Despite the criticism, the operatic version of Danno Budunge Opera version gained much popularity; with Youtube hits of more than seventy three thousand - an earlier version by Nanda Malini stands at eleven thousand hits.

One should also remember that the internationally reputed musician James Ross who has conducted over 950 works also played this beautiful song at the Nelum Pokuna Theater, which was breathtaking to most in the audience. This author was fortunate to meet Ross a day before his performance, when he explained the beauty of this song and that he would play with much respect. Kishani Jayasinghe who sang the operatic version did perform well in her own sphere, however, this author feels that this particular song should by sung or played with a resemblance to the traditional culture which is unique to Sri Lanka. This is because the soul of the song revolves around Buddha, Dhamma and the sacred Anuradhapura, the heart of Buddhism.

What is unique must be preserved. This includes the cultural mythology of a nation that to an extent still stands as the reference point to Sri Lankan identity. Anything global is often seen as a homogenisation of the local, and the tension with rising globalisation is the collision between what is considered global versus what is local. Preserving local culture is a challenge for many nations nowadays. The cultural fabric of Sri Lanka, which is closely knit with village temple, irrigational water tank and the mythology is far more embedded than newer movements emboldened through modern slogans.

Mythology derived from the Greek word ‘Mythos’ meaning the story, which is significant from earlier socialisation to shape cultural values and behaviour. What exists should be preserved as it is, and the great poet Mahagama Sekara paints the picture of this birth right clearly. This message must permeate to all levels, including Sri Lankan youth.

The youth bulge in South Asia is an asset for countries but unfortunately has not fully tapped in the field of economic development. The youth population below 30 years is around two-thirds of the global population. Last week, Sri Lanka witnessed a massive youth demonstration by degree-holders in Colombo demanding jobs from the government. The protest had to be aborted forcefully by the police using water cannons and tear gas. At the same time, within the city of Colombo, Young Global Leaders, a youth group of the World Economic Forum discussed solutions to many issues including providing a better future for the youth in South Asia.

According to the World Bank’s latest report, more than 40 per cent of the population lives on less than Rs. 225 a day. This is a very low figure, which needs serious attention from the government. A top priority of policy-shapers should be creating better living conditions for the less privileged of society. While the affluent of society including ministers can afford to fly to Singapore for medical treatment and higher education, not many ordinary citizens can afford the same health care or education - it is therefore important to provide first class services within the country.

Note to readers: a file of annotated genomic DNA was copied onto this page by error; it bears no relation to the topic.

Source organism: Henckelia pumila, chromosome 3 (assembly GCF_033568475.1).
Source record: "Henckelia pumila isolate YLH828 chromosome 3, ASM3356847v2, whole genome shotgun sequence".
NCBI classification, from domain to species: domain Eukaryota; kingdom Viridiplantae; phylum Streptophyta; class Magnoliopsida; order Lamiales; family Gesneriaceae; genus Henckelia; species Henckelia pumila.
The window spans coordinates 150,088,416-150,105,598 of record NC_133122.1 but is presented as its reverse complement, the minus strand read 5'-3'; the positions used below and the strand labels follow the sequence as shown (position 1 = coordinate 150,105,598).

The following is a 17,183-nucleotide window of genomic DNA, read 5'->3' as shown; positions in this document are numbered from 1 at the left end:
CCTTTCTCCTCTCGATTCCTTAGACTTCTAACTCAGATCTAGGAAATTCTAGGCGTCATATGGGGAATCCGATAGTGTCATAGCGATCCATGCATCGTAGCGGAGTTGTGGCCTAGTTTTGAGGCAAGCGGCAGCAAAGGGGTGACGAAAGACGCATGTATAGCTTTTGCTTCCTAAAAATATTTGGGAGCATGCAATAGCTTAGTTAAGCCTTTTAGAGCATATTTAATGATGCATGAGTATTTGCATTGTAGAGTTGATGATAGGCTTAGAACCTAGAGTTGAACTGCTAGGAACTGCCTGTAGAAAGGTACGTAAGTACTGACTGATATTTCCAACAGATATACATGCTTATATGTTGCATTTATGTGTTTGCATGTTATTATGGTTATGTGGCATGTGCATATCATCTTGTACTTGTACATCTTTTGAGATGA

In a move to introduce positive reform to increase women’s representation in political office by 25 per cent for the forthcoming local government elections, Prime Minister Ranil Wickramasinghe managed to get the relevant bill passed with much criticism from many parliamentarians. It is a great deed and a move towards women’s engagement in decision-making, which is required. President Paul Kagame of Rwanda is an example of bringing more women to his cabinet and parliament to recognise the importance of women’s representation in Rwanda. Rwanda has achieved an impressive level of gender equality; no country in the world has a larger percentage of women in its parliament than Rwanda - more than 50 per cent. Going further in amending the constitution to support women, representation-setting limits should not have less than 30 per cent in cabinet with 64 per cent of people in parliament being women. 42 per cent are in the judiciary with women mayors and women ministers.

In Sri Lanka, the number of female MPs stands at 5.6 per cent, which is less than 15 of the 225 members of the House - among the lowest in South Asia. This is an important area for improvement in Sri Lanka which has more than 40,000 war widows and many other women involved directly in economic activity. 

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#4978, 31 January 2016
Forecast 2016: A Roadmap for Sri Lanka
Asanga Abeyagoonasekera

“Our objective is to make Sri Lanka the most competitive nation in the Indian Ocean and to develop the island as a mega city for the region that will go between Singapore and Dubai, thus make it competitive and the time has come for us to think how we are going to do it.”
- Ranil Wickremesinghe
Sri Lankan Prime Minister, at the Sri Lanka Economic Forum 2016

A year since the victory of incumbent Sri Lankan President Maithripala Sirisena, the rainbow coalition, despite huge promises of reform, has not delivered on everything. However, to its credit, it has managed (with some success) to introduce newer and more outward-looking policies. First, freedom of expression has been fully restored. The trend of blocking media sites has ended, and the safety of media personnel, restored. Second, independent commissions such as the Commission to Investigate Allegations of Bribery or Corruption have been fully restored. Third, a foreign policy rebalance between West and China is in the process of being re-established.